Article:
Note that as long as the reference wire has adequate voltage, it may be used as a reference for the wires in either axis (i.e. both grid 16 and grid 16').
Although the foregoing description of the method of the present invention has been illustrated assuming sinusoidal waveforms, a system which measures magnitude and polarity of pulses emitted by the transducer is also possible employing the novel aspects of the present invention.
|Cited Patent||Filing date||Publication date||Applicant||Title|
|US4939318 *||Nov 6, 1989||Jul 3, 1990||Calcomp Inc.||Digitizer pen tilt correction employing wires near the data point|
|US5045645 *||May 22, 1990||Sep 3, 1991||Calcomp Inc.||Digitizer system with passive pointer|
|Citing Patent||Filing date||Publication date||Applicant||Title|
|US5373118 *||Oct 25, 1993||Dec 13, 1994||Calcomp Inc.||Half normal frequency regime phase encoding in cordless digitizers|
|US5408055 *||Oct 25, 1993||Apr 18, 1995||Calcomp Inc.||Cordless transducer phase reference and data communication apparatus and method for digitizers|
|US5801314 *||Apr 11, 1994||Sep 1, 1998||Shane F. Stoddard||Bridge movement detector|
|US7408838||Jan 22, 2007||Aug 5, 2008||Scale Master Technologies, Llc||Digitizing planimeter|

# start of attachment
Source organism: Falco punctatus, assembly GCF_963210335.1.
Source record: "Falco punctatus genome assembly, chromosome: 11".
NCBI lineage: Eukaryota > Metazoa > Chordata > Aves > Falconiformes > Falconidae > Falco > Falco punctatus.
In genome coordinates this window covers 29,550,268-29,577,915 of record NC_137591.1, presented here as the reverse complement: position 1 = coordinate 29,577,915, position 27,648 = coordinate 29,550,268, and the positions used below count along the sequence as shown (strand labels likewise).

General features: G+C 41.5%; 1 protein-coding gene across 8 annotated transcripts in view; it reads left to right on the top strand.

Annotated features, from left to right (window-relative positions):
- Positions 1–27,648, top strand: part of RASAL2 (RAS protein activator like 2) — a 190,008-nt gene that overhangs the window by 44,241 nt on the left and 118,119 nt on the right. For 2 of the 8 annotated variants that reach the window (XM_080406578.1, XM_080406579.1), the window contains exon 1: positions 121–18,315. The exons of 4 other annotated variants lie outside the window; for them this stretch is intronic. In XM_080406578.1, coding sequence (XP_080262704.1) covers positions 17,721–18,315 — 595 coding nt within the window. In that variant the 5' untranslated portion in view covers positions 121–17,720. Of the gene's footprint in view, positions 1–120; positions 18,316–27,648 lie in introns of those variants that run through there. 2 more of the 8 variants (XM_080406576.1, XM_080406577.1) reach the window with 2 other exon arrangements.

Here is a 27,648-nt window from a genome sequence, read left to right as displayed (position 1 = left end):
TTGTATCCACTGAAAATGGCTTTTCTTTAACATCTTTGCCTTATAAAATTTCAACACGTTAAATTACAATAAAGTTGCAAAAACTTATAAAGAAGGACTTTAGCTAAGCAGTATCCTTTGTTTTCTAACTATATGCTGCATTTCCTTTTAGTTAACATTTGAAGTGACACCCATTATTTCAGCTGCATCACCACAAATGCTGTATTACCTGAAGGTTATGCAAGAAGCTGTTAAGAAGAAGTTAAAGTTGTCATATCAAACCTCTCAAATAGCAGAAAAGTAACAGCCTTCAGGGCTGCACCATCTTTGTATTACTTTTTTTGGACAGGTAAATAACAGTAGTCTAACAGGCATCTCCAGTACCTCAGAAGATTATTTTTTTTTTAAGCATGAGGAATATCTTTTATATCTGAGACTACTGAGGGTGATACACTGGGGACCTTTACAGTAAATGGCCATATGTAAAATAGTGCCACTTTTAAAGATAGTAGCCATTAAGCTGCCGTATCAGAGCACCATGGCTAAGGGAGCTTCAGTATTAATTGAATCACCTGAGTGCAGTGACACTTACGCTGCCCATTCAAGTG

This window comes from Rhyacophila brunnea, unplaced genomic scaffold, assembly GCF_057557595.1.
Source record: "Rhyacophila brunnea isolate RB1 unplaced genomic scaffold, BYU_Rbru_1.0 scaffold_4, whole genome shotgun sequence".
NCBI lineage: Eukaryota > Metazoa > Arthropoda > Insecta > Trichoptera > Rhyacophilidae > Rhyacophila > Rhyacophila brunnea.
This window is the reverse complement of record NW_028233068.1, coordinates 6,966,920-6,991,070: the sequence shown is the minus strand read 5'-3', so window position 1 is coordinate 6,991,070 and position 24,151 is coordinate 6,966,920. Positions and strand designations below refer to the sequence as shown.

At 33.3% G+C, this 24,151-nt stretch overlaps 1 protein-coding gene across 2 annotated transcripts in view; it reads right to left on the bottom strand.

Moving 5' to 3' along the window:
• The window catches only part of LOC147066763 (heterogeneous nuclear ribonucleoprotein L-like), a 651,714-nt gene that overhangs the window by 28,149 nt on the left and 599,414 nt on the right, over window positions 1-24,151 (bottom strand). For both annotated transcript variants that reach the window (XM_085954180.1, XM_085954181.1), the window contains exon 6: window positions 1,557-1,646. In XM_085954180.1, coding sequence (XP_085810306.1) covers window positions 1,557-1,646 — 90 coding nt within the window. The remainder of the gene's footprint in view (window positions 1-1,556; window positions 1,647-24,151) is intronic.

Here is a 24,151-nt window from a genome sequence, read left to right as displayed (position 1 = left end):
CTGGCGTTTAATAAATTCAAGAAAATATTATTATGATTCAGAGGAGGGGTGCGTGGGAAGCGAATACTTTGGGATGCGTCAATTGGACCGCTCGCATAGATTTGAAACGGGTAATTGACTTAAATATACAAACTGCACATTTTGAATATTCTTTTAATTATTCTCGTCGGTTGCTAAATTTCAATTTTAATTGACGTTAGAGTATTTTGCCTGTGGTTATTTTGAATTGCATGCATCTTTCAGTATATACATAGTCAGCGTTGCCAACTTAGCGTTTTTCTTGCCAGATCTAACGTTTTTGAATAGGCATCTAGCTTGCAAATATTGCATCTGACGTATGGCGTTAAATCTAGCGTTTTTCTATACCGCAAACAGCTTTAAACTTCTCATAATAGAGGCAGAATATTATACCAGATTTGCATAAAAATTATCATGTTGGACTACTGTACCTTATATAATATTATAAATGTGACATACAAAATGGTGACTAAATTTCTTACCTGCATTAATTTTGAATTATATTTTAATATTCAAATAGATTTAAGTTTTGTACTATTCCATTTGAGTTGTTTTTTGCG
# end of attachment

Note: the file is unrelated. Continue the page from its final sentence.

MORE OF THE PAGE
|U.S. Classification||178/20.02, 178/20.04|
|International Classification||G06F3/046, G06F3/033|
|Sep 27, 1991||AS||Assignment|
Owner name: CALCOMP INC., CALIFORNIA
Free format text: ASSIGNMENT OF ASSIGNORS INTEREST.;ASSIGNOR:WATSON, JAMES S.;REEL/FRAME:005859/0787
Effective date: 19910924
|Apr 23, 1996||FPAY||Fee payment|
Year of fee payment: 4
|Jul 19, 1999||AS||Assignment|
Owner name: MCG FINANCE CORPORATION, VIRGINIA
Free format text: SECURITY AGREEMENT;ASSIGNOR:GTCO CORPORATION;REEL/FRAME:010070/0137
Effective date: 19990201
|Jan 21, 2000||AS||Assignment|
Owner name: FIRST UNION NATIONAL BANK, A CORPORATION OF NORTH
Free format text: SECURITY INTEREST;ASSIGNOR:GTCO CORPORATION;REEL/FRAME:010514/0611
Effective date: 19991227
|Feb 25, 2000||AS||Assignment|
Owner name: FIRST UNION NATIONAL BANK, VIRGINIA
Free format text: SECURITY INTEREST;ASSIGNOR:GTCO CORPORATION;REEL/FRAME:010547/0449
Effective date: 20000225
|Apr 5, 2000||AS||Assignment|
Owner name: GTCO CORPORATION, MARYLAND
Free format text: RELEASE OF SECURITY INTEREST;ASSIGNOR:MCG FINANCE CORPORATION;REEL/FRAME:010696/0359
Effective date: 20000112
|May 30, 2000||REMI||Maintenance fee reminder mailed|
|Nov 5, 2000||LAPS||Lapse for failure to pay maintenance fees|
|Jan 9, 2001||FP||Expired due to failure to pay maintenance fee|
Effective date: 20001103
|Nov 8, 2007||AS||Assignment|
Owner name: GTCO CORPORATION, MARYLAND
Free format text: ASSIGNMENT OF ASSIGNORS INTEREST;ASSIGNOR:CALCOMP INC.;REEL/FRAME:020083/0153
Effective date: 19990129
|Dec 31, 2007||AS||Assignment|
Owner name: GTCO CORPORATION, TEXAS
Free format text: RELEASE BY SECURED PARTY;ASSIGNOR:WACHOVIA BANK, NATIONAL ASSOCIATION, FKA FIRST UNION NATIONAL BANK;REEL/FRAME:020299/0585
Effective date: 20071228